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Our Pets Keep Us Healthy

Owning a pet is beneficial to your health. An early published study found that people were as emotionally close to their dogs as they were to their closest family member, whether that was a spouse or a child. This study, conducted by Sandra Barker, PhD, professor of psychiatry, and director of the Center for Human-Animal Interaction at Virginia Commonwealth University, and her husband, Dr. Randolph Barker, showed that pets are beneficial to our health. That’s great news for those of us who own pets.

Here in the U.S, more than 57 percent of households live with one or more companion animals. We dote on our pets, and in return they provide companionship and unconditional love.

Pets help us avoid loneliness. Dogs, cats, horses, birds, fish, and other pets allow us to focus on them, not on ourselves. Dogs are especially good for interacting with others, since we need to go out and walk them. Having a cat or bird to talk to allows us to interact and care about another living creature. (I know I talk to my cat, Earl Gray, all the time.)

Dogs help us stay in shape physically and mentally. Walking your dog gets you off the sofa. Most people walk their dogs three times a day. When you go out with your dog, you are opening up your world to meeting others. Often people stop dog walkers and talk to them. You are more approachable with a dog at your side. “A study in Japan showed that people who walked dogs were healthier than those who walked alone,” says Barker.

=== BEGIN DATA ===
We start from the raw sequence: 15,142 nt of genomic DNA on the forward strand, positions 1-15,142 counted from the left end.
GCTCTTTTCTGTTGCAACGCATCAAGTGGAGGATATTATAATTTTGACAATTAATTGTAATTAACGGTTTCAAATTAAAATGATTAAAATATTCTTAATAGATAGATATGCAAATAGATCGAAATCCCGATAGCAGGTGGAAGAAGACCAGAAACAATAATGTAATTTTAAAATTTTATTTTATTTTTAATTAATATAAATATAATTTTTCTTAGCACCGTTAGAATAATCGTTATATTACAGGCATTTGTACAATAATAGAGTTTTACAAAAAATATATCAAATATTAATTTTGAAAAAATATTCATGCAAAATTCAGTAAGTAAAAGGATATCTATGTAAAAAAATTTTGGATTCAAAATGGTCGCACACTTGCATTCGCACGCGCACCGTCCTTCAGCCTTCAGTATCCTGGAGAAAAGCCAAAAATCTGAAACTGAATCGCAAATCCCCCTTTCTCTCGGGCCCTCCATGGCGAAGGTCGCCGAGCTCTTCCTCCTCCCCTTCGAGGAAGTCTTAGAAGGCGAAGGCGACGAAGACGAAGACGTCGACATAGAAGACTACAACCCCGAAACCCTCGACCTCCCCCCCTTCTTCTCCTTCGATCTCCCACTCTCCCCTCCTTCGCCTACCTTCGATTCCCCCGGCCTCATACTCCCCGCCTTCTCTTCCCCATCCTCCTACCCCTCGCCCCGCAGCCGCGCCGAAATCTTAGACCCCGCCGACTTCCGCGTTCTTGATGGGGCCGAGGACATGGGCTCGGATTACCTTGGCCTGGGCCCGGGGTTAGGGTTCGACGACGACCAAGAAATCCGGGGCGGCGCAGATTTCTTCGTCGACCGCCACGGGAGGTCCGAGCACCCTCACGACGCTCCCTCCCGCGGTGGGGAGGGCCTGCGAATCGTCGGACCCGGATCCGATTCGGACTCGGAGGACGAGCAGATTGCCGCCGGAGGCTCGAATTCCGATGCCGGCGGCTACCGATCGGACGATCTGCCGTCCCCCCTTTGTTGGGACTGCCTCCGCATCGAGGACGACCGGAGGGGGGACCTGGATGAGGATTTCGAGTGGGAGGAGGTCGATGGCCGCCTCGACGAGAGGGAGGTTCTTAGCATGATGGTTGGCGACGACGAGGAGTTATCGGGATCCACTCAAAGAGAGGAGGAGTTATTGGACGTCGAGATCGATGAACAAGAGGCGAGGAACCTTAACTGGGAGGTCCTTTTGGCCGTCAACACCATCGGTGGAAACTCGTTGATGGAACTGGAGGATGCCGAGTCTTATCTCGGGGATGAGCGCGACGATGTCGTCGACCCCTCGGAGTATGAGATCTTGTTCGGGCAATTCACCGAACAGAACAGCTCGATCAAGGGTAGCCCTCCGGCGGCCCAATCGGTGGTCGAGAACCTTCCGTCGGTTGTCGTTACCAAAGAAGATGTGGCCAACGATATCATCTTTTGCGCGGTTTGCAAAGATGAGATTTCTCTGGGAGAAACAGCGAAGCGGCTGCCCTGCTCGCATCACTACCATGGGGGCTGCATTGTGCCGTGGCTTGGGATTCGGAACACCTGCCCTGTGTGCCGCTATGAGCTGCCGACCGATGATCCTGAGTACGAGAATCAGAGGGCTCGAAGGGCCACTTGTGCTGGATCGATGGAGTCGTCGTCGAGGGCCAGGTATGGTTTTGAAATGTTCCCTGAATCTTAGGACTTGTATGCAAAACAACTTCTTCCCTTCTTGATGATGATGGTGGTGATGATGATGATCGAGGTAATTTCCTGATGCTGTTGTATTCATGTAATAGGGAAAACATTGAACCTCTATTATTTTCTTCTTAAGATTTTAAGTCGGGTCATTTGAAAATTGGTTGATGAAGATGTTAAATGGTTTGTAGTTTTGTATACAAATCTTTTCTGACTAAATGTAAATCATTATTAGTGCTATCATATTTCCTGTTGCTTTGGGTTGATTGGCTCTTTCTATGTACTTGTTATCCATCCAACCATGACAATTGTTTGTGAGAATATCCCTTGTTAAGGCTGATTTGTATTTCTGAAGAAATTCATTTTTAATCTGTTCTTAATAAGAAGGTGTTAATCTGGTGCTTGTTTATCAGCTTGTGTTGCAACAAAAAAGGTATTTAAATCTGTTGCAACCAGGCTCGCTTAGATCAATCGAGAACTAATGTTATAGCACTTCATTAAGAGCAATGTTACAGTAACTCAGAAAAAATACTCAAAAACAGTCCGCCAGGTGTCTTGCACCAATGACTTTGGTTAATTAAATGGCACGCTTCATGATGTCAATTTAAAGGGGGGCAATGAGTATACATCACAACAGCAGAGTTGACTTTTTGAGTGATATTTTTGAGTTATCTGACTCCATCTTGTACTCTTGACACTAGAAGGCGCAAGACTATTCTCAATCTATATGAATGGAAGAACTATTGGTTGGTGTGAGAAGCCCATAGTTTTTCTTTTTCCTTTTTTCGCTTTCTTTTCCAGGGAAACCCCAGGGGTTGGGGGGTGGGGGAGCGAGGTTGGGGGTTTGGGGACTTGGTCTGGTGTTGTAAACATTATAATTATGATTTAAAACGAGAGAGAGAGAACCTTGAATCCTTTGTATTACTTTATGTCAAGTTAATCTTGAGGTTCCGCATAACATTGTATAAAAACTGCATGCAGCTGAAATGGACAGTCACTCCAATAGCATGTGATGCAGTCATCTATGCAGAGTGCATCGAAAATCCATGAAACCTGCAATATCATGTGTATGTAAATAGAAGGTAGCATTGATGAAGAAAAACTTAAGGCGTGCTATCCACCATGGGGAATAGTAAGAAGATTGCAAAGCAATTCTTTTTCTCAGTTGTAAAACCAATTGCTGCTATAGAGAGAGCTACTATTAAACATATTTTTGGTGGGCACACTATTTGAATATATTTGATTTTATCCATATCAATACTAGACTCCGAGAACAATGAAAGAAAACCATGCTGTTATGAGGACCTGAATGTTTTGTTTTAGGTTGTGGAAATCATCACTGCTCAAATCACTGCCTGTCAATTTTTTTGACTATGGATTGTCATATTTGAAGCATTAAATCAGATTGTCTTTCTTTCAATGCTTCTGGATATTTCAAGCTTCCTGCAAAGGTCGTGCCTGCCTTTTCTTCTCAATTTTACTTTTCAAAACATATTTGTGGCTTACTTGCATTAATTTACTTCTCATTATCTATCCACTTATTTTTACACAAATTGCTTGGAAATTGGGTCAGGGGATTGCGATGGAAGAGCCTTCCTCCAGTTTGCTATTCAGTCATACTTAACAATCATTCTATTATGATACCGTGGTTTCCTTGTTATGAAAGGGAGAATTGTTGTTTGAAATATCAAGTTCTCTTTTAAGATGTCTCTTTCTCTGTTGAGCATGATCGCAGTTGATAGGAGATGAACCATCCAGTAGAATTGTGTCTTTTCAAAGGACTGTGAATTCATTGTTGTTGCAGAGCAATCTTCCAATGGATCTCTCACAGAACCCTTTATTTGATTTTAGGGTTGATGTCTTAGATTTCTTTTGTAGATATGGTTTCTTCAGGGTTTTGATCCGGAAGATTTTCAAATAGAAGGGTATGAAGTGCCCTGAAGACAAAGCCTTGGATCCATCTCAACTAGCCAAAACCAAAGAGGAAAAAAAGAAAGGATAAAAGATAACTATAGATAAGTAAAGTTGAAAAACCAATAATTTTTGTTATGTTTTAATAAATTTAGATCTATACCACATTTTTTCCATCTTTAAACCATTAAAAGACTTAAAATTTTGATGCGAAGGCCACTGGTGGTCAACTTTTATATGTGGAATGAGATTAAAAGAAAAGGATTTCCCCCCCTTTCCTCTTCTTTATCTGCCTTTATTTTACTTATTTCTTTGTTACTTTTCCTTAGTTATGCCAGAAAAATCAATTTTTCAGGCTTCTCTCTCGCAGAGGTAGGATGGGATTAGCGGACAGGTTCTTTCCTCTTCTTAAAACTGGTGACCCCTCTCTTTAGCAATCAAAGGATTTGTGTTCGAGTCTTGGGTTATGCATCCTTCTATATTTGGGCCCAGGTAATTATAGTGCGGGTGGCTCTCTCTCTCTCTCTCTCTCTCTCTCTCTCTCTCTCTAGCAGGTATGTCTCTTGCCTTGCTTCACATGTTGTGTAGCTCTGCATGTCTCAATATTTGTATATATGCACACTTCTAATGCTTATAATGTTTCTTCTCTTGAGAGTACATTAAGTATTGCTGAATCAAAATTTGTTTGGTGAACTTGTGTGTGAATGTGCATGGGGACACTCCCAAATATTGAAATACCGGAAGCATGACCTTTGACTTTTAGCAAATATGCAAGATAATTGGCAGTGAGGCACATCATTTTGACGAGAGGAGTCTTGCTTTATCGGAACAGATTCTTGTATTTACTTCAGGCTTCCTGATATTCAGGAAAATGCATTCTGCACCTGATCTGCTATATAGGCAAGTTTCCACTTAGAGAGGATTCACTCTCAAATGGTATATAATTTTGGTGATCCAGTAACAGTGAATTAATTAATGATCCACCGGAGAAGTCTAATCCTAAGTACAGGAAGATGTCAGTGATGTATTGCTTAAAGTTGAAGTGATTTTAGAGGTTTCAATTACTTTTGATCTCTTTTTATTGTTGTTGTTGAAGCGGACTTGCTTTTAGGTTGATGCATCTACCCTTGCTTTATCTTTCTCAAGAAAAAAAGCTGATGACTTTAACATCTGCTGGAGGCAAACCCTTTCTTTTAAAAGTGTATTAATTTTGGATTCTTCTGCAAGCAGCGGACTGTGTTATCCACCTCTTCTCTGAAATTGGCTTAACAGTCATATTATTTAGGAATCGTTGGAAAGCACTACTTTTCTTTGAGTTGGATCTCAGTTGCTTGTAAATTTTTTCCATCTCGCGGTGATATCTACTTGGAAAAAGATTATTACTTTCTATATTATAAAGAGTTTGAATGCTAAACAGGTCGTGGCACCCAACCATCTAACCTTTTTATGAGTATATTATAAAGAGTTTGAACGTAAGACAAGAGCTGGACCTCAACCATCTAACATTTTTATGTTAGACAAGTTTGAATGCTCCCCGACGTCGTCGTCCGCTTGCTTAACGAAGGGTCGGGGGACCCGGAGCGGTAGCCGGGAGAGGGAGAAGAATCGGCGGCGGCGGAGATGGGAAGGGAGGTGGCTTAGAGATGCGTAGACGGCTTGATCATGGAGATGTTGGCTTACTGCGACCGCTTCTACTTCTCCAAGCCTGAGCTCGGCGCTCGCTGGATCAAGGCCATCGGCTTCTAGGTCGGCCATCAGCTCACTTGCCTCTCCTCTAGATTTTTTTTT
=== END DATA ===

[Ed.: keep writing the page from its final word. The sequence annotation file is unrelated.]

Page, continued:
Exercising with a pet can lower your chance of getting osteoporosis. Taking a dog for a walk, riding a horse, and even running around your house with your cat is a good form of exercise. Exercise strengthens bones and can help prevent osteoporosis.

Owning a pet can lower your blood pressure. Preliminary studies conducted by Dr. Barker’s School of Medicine Center for Human-Animal Interaction research team documented that interacting with dogs help us psychologically and physiologically. Patients’ blood pressure was lowered and moods lifted. “We found that spending between 15 and 30 minutes with an Animal Assisted Therapy (AAT) dog reduced anxiety and fear in patients hospitalized on an acute psychiatry unit,” she explains. “These patients also believed that AAT helped with their depression as well.”

Having a pet decreases stress. The level of cortisol, a hormone associated with stress, is lowered when we pet animals.

Pets lift our moods. The production of serotonin, an important chemical associated with well-being, is increased.

It’s not just dogs. “While our studies have primarily focused on human-canine interaction, others have found benefits from interacting with other species as well,” says Dr. Barker. “I think the key may be less the species and more the attachment people develop with their pets.”

“One study monitored Alzheimer’s patients who ate their meals in front of a fish tank,” she explains. “Those that ate in front of a fish tank gained more weight, which was beneficial since many people with Alzheimer’s don’t eat. Another study showed that fish tanks lower anxiety. That is one reason you see fish tanks in many dentist offices.”

Do your homework before adding a pet to your household. It is important to consider your lifestyle, the cost of pet ownership, and the reasons you want a pet. “For example, if you are seeking a pet companion that will also provide you with a sense of security and protection, you will likely be narrowing your choices to certain types of dogs,” she says.

Talk to pet owners; read about pet breeds; and visit your local no kill shelter. If you want a specific breed, you can find a breed rescue club on line.

4 comments to Our Pets Keep Us Healthy

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  • Took me time to read all the comments, but I really enjoyed the article. It proved to be Very helpful to me and I am sure to all the commenters here! It’s always nice when you can not only be informed, but also entertained! I’m sure you had fun writing this article.